Pre-breeding diet affects the allocation of yolk hormones in zebra finches Taeniopygia guttata
Sandell, M., I.; Adkins-Regan, E.; Ketterson, E., D.
Journal of Avian Biology 38(3): 284-290
ISSN/ISBN: 0908-8857 DOI: 10.1111/j.2007.0908-8857.03640.x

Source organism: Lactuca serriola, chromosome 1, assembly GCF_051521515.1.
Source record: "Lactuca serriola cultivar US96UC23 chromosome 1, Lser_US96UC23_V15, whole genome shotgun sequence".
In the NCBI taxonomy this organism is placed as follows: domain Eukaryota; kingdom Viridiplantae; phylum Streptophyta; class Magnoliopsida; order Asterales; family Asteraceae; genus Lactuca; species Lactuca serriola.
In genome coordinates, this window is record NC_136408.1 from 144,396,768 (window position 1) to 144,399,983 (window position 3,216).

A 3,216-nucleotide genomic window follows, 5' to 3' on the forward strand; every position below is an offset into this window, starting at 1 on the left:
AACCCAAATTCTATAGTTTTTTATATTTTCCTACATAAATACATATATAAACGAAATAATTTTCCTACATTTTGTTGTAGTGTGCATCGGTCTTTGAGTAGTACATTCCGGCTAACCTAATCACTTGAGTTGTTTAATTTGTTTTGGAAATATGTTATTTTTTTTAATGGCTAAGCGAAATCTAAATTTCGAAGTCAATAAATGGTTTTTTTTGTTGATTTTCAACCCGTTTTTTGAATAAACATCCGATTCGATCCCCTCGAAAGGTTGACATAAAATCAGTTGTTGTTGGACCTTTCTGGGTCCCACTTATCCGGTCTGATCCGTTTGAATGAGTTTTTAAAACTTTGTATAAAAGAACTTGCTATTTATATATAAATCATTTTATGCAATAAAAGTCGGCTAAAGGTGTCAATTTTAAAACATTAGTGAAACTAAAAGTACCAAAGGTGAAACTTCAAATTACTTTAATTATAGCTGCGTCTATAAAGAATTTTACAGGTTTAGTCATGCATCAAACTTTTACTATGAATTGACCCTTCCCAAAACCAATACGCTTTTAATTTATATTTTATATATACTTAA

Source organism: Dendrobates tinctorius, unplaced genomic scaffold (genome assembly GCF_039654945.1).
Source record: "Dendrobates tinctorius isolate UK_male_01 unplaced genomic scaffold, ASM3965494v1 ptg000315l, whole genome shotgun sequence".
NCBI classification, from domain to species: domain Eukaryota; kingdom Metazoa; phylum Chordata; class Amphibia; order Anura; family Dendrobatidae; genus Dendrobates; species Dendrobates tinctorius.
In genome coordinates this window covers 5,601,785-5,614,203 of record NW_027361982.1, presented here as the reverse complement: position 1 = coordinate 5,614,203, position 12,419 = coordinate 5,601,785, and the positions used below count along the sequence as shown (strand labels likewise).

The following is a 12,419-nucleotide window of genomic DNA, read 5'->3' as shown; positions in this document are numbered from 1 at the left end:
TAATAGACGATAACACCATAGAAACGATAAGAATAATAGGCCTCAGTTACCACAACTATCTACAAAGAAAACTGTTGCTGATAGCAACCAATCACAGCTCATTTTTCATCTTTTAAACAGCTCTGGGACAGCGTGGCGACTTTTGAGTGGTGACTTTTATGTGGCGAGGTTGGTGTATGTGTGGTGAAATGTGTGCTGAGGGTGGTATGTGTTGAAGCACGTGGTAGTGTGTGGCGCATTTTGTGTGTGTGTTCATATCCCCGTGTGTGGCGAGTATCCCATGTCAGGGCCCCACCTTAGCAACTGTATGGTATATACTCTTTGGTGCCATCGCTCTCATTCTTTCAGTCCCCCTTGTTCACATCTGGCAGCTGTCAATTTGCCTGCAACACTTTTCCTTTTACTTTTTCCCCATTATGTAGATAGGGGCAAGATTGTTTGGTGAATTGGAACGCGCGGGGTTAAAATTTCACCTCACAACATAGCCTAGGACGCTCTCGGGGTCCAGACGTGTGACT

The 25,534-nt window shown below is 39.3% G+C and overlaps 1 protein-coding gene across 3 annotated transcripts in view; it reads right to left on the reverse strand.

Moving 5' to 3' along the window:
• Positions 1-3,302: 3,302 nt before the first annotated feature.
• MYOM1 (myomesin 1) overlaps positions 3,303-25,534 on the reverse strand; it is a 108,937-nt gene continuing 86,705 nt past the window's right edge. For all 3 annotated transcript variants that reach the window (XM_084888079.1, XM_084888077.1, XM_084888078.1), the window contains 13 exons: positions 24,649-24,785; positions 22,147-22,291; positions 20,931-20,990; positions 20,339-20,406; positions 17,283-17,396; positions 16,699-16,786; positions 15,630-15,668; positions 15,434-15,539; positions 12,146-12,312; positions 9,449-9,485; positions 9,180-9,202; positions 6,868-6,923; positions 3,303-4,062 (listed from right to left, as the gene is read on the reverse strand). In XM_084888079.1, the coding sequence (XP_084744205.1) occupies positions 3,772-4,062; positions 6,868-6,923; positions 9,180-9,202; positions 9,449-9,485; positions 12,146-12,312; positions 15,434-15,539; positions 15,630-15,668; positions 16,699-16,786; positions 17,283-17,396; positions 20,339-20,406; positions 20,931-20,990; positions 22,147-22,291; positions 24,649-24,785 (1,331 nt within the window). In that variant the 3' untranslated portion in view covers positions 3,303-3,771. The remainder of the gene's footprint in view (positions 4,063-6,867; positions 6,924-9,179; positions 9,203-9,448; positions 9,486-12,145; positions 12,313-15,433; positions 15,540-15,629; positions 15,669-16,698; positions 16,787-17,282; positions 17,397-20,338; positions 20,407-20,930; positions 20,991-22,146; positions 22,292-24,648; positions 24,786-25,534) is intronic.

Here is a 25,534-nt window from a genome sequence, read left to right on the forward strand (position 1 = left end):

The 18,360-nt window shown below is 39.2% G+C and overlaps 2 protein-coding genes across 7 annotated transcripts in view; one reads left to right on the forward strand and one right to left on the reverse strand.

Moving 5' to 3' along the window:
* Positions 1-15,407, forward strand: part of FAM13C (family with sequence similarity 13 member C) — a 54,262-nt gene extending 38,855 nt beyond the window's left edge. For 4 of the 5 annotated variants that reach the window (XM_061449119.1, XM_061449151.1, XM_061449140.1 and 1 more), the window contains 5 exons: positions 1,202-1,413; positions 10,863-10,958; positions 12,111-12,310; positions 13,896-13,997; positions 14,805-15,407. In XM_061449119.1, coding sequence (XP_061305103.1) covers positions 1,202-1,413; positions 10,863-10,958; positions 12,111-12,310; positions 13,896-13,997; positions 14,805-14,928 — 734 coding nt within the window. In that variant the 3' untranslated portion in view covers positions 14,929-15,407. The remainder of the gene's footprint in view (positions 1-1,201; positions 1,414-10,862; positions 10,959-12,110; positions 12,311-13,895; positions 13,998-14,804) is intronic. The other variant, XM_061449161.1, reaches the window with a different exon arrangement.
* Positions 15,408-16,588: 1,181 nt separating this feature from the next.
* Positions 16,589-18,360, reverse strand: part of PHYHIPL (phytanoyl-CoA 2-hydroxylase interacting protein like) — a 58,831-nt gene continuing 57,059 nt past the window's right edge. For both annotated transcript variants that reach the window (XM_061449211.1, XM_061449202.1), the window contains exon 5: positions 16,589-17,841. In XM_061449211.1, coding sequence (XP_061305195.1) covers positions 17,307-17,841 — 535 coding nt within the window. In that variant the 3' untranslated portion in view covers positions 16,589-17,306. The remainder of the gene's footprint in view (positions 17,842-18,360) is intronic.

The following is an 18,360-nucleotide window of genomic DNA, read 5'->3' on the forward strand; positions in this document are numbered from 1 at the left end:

The ability of mothers to modify offspring phenotype to match prevailing environmental conditions is an important component of reproductive success, especially in variable environments. Pre-breeding conditions, such as food abundance, may have significant consequences for both the number and quality of offspring a female produces as well as her ability to rear the offspring. In an experiment where pre-breeding diet was manipulated, we investigated if allocation of yolk androgens (testosterone and 5 alpha-dihydrotestosterone) was related to the quality of diet experienced prior to breeding. Female zebra finches Taeniopygia guttata produced larger clutches on high quality diet than on low quality diet but with no differences in egg mass. Yolk androgen levels were repeatable within subsequent clutches of the same female and females did not change mean androgen content in eggs in relation to diet quality. However, within-in Clutch pattern of yolk testosterone and DHT changed with diet treatment. Testosterone and DHT decreased with laying order on the low quality diet but remained constant on the high quality diet. Differential yolk androgen allocation within the clutch may alter the competitive differences between chicks and provide females the possibility to adjust reproductive investment and offspring phenotype already at the egg stage.